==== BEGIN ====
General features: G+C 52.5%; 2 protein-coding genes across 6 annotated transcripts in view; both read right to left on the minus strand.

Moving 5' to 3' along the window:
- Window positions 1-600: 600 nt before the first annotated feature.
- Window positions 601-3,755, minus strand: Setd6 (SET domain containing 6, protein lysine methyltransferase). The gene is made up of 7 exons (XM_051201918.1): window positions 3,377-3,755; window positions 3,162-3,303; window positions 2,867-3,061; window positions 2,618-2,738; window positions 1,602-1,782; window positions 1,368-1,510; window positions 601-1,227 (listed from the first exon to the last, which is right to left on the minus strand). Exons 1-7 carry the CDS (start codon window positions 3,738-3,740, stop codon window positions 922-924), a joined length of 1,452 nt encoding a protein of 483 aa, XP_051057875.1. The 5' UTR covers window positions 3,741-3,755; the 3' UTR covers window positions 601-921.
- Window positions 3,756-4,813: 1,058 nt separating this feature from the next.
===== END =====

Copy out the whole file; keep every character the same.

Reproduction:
General features: G+C 52.5%; 2 protein-coding genes across 6 annotated transcripts in view; both read right to left on the minus strand.

Moving 5' to 3' along the window:
- Window positions 1-600: 600 nt before the first annotated feature.
- Window positions 601-3,755, minus strand: Setd6 (SET domain containing 6, protein lysine methyltransferase). The gene is made up of 7 exons (XM_051201918.1): window positions 3,377-3,755; window positions 3,162-3,303; window positions 2,867-3,061; window positions 2,618-2,738; window positions 1,602-1,782; window positions 1,368-1,510; window positions 601-1,227 (listed from the first exon to the last, which is right to left on the minus strand). Exons 1-7 carry the CDS (start codon window positions 3,738-3,740, stop codon window positions 922-924), a joined length of 1,452 nt encoding a protein of 483 aa, XP_051057875.1. The 5' UTR covers window positions 3,741-3,755; the 3' UTR covers window positions 601-921.
- Window positions 3,756-4,813: 1,058 nt separating this feature from the next.